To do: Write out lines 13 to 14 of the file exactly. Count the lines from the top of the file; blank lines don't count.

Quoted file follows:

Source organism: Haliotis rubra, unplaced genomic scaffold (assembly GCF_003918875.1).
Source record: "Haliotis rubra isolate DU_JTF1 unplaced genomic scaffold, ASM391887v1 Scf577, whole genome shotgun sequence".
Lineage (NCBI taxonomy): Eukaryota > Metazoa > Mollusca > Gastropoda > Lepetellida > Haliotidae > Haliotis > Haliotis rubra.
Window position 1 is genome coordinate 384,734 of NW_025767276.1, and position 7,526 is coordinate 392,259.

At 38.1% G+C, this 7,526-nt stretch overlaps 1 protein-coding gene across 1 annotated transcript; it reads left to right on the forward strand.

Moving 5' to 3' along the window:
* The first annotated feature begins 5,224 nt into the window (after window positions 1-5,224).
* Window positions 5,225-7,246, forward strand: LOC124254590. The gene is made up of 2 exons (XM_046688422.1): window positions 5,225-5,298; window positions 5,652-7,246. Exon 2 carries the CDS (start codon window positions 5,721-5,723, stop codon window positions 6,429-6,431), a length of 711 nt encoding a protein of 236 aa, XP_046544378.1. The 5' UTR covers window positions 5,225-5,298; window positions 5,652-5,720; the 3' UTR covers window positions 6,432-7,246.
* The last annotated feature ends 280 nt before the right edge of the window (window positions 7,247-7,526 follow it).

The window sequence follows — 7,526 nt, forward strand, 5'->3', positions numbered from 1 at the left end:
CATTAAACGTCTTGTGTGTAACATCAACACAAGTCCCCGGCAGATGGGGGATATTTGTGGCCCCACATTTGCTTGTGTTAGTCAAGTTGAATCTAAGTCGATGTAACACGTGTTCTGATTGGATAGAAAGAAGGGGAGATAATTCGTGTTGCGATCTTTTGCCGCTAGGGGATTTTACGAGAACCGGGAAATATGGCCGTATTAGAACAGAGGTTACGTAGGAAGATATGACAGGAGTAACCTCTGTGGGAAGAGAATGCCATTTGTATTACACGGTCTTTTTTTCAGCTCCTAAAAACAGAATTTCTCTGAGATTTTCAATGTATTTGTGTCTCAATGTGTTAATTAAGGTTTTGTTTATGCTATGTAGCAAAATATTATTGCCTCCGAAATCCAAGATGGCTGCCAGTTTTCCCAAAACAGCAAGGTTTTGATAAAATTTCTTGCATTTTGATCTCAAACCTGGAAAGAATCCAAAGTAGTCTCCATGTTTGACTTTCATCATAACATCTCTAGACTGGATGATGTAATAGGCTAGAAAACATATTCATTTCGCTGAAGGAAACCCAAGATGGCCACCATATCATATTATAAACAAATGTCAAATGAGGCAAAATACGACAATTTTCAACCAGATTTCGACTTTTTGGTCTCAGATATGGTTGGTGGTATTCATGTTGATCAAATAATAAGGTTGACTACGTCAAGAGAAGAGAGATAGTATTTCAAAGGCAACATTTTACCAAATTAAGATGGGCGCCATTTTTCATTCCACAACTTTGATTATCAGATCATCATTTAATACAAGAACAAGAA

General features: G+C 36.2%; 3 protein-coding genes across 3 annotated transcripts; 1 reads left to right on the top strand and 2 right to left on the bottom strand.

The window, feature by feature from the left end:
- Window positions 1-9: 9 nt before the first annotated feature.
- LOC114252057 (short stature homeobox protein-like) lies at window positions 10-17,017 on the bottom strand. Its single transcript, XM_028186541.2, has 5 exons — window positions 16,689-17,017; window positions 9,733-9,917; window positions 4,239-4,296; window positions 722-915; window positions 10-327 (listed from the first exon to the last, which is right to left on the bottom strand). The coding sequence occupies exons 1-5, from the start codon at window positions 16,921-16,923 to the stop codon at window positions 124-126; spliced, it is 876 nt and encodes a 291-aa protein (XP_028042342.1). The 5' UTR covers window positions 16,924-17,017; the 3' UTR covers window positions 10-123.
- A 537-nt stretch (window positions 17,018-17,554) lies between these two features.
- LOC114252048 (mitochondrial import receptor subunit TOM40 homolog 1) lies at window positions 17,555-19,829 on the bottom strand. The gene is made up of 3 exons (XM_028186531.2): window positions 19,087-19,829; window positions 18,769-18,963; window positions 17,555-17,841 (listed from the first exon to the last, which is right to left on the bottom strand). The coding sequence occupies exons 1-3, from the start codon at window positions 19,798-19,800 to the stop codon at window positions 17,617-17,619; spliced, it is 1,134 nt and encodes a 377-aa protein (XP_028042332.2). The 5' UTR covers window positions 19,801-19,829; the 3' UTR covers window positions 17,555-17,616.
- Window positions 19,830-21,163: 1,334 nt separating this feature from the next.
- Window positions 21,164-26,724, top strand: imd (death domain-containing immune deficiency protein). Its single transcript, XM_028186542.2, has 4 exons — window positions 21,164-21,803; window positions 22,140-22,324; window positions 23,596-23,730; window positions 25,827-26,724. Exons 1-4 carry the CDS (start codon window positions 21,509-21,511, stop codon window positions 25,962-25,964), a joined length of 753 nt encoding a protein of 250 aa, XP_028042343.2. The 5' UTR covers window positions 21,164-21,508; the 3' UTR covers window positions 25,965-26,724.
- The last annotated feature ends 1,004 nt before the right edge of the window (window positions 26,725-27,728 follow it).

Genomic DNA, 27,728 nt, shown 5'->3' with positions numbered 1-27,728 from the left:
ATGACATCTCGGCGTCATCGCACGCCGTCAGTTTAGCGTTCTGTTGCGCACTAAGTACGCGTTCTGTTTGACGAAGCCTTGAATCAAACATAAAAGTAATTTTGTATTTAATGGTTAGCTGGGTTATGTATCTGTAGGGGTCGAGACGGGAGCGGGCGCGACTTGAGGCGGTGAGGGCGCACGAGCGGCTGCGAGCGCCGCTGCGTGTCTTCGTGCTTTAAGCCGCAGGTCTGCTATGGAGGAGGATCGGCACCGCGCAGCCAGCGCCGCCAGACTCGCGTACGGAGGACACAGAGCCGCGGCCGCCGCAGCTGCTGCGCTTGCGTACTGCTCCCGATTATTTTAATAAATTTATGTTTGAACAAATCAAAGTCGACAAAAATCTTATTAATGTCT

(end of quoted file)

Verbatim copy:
The window, feature by feature from the left end:
- Window positions 1-9: 9 nt before the first annotated feature.